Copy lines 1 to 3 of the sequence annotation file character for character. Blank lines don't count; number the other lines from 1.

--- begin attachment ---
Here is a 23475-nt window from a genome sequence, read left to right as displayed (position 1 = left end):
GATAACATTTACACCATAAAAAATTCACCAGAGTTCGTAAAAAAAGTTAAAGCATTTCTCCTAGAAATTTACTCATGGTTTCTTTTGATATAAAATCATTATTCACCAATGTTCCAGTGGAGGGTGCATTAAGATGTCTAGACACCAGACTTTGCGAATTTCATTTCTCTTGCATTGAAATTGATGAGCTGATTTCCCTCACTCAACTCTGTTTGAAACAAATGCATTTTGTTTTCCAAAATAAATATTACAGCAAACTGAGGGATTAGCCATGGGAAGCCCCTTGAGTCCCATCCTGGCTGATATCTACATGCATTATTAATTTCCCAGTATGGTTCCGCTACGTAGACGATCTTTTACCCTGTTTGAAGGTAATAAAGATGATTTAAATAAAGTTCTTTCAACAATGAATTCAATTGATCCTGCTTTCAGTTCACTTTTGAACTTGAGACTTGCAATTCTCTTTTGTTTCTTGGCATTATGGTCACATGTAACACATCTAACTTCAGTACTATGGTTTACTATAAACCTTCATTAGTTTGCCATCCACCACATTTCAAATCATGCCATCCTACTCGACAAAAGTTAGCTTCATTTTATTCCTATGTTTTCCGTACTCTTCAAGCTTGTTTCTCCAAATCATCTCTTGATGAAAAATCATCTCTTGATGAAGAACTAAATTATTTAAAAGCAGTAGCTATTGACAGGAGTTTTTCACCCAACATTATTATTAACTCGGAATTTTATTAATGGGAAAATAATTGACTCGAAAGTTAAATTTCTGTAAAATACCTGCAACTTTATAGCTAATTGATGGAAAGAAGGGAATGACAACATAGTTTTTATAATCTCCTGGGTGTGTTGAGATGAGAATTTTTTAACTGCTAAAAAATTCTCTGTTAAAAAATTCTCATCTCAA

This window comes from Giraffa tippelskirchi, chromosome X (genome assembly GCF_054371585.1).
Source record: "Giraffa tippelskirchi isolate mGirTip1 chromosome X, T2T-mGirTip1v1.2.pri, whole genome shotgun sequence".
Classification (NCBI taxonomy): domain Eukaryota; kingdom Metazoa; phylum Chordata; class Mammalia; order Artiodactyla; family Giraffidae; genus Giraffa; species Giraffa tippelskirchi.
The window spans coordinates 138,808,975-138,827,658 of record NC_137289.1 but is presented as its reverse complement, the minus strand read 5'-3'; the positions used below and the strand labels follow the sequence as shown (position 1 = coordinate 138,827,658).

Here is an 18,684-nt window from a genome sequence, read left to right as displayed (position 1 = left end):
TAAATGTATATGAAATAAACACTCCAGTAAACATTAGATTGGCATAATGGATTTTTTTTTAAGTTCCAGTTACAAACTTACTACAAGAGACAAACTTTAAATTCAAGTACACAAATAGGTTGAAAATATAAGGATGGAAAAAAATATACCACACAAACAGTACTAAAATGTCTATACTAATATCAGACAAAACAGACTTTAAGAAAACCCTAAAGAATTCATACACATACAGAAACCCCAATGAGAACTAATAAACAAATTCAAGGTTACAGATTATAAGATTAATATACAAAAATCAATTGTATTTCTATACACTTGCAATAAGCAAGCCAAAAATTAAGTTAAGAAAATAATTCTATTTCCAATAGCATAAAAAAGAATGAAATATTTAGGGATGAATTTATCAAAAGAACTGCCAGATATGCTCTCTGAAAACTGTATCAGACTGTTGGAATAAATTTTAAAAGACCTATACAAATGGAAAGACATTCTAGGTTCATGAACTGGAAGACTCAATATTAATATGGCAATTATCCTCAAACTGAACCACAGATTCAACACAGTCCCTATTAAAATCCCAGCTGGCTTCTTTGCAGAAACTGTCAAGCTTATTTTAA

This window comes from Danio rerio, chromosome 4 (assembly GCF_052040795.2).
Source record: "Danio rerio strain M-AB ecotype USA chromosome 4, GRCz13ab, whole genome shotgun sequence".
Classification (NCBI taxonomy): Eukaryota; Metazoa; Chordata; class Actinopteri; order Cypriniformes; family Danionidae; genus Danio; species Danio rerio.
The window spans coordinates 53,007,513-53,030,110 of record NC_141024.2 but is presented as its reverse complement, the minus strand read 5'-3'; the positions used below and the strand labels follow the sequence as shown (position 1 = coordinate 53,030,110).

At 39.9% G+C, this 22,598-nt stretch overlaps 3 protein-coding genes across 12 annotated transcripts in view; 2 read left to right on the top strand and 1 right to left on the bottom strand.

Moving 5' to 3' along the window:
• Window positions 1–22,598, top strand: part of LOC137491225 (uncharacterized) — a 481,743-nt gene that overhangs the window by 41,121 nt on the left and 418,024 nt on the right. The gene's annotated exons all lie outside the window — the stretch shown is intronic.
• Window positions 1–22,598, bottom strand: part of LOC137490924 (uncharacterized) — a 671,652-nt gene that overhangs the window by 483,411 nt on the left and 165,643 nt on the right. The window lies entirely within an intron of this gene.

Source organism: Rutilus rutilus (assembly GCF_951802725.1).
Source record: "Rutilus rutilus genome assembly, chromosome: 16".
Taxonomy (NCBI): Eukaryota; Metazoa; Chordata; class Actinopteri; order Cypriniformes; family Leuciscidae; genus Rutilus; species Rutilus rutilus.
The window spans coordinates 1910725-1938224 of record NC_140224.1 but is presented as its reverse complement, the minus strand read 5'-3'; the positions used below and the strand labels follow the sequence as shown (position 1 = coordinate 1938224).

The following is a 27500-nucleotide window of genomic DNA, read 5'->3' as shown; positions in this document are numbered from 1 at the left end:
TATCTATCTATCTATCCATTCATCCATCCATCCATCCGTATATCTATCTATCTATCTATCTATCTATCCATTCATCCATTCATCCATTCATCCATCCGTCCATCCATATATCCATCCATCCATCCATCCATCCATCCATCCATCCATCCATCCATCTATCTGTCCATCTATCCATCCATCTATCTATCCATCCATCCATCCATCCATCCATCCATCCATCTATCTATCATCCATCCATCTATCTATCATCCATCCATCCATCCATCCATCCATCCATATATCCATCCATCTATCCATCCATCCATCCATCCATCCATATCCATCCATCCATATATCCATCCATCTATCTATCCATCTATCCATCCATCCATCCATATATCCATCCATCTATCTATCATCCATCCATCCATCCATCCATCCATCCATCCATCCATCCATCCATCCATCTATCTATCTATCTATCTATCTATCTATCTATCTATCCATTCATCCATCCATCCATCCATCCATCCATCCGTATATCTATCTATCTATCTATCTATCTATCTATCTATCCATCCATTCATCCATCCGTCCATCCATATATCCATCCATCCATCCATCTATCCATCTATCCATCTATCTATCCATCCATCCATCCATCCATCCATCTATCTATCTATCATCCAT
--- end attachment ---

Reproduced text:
Here is a 23475-nt window from a genome sequence, read left to right as displayed (position 1 = left end):
GATAACATTTACACCATAAAAAATTCACCAGAGTTCGTAAAAAAAGTTAAAGCATTTCTCCTAGAAATTTACTCATGGTTTCTTTTGATATAAAATCATTATTCACCAATGTTCCAGTGGAGGGTGCATTAAGATGTCTAGACACCAGACTTTGCGAATTTCATTTCTCTTGCATTGAAATTGATGAGCTGATTTCCCTCACTCAACTCTGTTTGAAACAAATGCATTTTGTTTTCCAAAATAAATATTACAGCAAACTGAGGGATTAGCCATGGGAAGCCCCTTGAGTCCCATCCTGGCTGATATCTACATGCATTATTAATTTCCCAGTATGGTTCCGCTACGTAGACGATCTTTTACCCTGTTTGAAGGTAATAAAGATGATTTAAATAAAGTTCTTTCAACAATGAATTCAATTGATCCTGCTTTCAGTTCACTTTTGAACTTGAGACTTGCAATTCTCTTTTGTTTCTTGGCATTATGGTCACATGTAACACATCTAACTTCAGTACTATGGTTTACTATAAACCTTCATTAGTTTGCCATCCACCACATTTCAAATCATGCCATCCTACTCGACAAAAGTTAGCTTCATTTTATTCCTATGTTTTCCGTACTCTTCAAGCTTGTTTCTCCAAATCATCTCTTGATGAAAAATCATCTCTTGATGAAGAACTAAATTATTTAAAAGCAGTAGCTATTGACAGGAGTTTTTCACCCAACATTATTATTAACTCGGAATTTTATTAATGGGAAAATAATTGACTCGAAAGTTAAATTTCTGTAAAATACCTGCAACTTTATAGCTAATTGATGGAAAGAAGGGAATGACAACATAGTTTTTATAATCTCCTGGGTGTGTTGAGATGAGAATTTTTTAACTGCTAAAAAATTCTCTGTTAAAAAATTCTCATCTCAA

This window comes from Giraffa tippelskirchi, chromosome X (genome assembly GCF_054371585.1).